Researchers have used artificial selection to observe the evolutionary arms race between tumour cells and the host immune response.
Evolutionary arms race
Typically, cancer comprises of heterogenous cellular subpopulations that compete and interact with each other and their environment. The cells that are the fittest are optimally adapted to their local environmental conditions and so will proliferate. As tumour populations die with the host, they must find new strategies to overcome the host’s defences. Simultaneously, host species also evolve strategies to try and suppress cancer growth. Researchers refer to these competing dynamics as an ‘evolutionary arms race’.
Evolution can be driven by human or artificial selection through a series of intentional breeding for desirable traits. Human intervention, such as antibiotics, can also exert unintentional selection on organisms.
In a study, published in British Journal of Cancer, researchers hypothesised that with appropriate selection forces, laboratory animals could evolve phenotypes that are resistant to the growth of implanted tumours. They hoped that this would provide insight into available tumour-suppression strategies. To achieve this, the team examined intentional bred immunodeficient SCID and immunocompetent Black/6 mice to evolve increased tumour suppression. Over 10 generations, they injected mouse lung carcinoma cells and selectively bred the two mice with the slowest tumour growth at day 11. Their male progeny were then hosts in the subsequent round.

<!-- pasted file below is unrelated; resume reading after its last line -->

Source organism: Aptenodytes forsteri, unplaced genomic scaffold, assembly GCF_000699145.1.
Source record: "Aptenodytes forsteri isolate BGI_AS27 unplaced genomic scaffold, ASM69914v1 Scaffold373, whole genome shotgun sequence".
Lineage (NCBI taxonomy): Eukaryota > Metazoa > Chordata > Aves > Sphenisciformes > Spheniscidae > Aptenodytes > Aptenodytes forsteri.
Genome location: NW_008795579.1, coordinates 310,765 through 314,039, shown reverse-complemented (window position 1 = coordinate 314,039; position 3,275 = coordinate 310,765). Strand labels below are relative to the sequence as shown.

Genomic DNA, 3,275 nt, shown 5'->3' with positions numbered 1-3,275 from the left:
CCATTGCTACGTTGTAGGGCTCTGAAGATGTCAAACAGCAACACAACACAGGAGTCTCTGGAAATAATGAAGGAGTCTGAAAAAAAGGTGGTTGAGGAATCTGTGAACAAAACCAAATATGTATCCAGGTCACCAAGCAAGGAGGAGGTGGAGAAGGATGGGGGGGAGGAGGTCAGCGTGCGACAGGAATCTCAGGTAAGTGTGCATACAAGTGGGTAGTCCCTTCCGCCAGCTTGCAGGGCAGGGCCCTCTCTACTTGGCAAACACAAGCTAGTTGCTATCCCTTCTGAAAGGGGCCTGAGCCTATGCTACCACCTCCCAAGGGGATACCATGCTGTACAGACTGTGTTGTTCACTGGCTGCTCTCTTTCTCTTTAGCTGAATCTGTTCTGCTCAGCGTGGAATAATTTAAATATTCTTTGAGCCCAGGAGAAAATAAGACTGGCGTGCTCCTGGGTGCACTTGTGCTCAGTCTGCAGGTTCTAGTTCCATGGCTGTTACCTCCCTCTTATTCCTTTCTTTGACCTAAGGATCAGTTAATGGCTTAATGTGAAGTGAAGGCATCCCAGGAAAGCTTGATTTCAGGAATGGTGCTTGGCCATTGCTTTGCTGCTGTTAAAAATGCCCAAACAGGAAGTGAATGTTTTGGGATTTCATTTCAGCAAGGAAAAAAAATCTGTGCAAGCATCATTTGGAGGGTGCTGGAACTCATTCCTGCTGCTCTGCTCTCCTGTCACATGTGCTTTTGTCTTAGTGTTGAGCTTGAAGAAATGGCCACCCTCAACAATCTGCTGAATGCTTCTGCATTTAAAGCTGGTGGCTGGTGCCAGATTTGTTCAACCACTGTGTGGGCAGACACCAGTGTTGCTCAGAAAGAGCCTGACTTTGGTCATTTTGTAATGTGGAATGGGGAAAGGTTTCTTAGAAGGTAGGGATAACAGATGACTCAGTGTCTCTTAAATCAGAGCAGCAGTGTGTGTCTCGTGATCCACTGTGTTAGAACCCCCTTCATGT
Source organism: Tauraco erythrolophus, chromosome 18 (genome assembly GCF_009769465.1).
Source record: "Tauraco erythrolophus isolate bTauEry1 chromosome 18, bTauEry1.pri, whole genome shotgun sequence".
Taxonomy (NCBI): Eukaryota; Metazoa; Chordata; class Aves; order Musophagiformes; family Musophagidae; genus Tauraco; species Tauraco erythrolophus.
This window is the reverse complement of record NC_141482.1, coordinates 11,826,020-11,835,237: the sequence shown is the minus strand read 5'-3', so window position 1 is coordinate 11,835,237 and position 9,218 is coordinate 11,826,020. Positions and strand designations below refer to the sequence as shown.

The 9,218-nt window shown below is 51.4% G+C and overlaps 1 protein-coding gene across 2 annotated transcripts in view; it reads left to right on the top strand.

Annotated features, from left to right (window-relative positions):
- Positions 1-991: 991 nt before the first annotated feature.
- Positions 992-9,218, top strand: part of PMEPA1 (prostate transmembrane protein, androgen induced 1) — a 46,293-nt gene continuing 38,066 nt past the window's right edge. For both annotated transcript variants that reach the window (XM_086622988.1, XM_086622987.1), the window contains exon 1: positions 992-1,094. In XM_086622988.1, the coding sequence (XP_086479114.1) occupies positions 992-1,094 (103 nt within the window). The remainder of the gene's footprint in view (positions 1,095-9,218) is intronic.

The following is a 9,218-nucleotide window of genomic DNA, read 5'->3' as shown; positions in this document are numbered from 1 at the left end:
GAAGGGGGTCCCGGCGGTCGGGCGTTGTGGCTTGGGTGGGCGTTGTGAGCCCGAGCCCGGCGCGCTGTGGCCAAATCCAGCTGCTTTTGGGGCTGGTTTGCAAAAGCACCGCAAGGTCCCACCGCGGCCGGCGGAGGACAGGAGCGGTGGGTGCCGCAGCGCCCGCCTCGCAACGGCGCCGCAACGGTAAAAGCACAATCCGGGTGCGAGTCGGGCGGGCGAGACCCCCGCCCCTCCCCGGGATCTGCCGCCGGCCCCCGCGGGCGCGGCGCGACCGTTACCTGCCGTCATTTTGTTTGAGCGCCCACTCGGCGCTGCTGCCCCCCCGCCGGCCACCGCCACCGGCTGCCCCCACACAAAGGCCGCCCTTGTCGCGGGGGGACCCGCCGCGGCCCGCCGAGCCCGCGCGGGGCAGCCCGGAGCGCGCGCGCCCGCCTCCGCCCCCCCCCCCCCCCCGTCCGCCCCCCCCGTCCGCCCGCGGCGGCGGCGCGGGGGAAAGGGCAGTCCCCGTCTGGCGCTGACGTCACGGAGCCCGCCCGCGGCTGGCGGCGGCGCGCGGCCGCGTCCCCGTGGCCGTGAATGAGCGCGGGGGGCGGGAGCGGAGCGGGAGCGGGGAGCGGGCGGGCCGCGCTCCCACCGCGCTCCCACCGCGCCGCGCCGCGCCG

Within 10 generations, both immunodeficient SCID and immunocompetent Black/6 mice were able to evolve tumour-suppressor adaptations to lung cancer cell tumours. Early suppression in the Black/6 mice depended on changes to the innate immune system. Whereas, the SCID mice suppressed tumour growth through biomechanical restriction from increased mesenchymal proliferation.
However, the researchers found that the tumour population deployed adaptive strategies through increased matrix remodelling in SCID mice and reduced angiogenesis, increased energy utilisation and accelerated proliferation in Black/6 mice.
Both immunocompetent and immunosuppressed mice evolved mechanisms to suppress tumour growth. Nonetheless, cancer cells eventually found adaptive strategies to overcome these suppression mechanisms, despite never previously encountering them. This interplay is key to understanding tumour evolution and can provide insight into how cancer cells adapt to evade the immune response. This, in turn, may be important for understanding therapeutic resistance.
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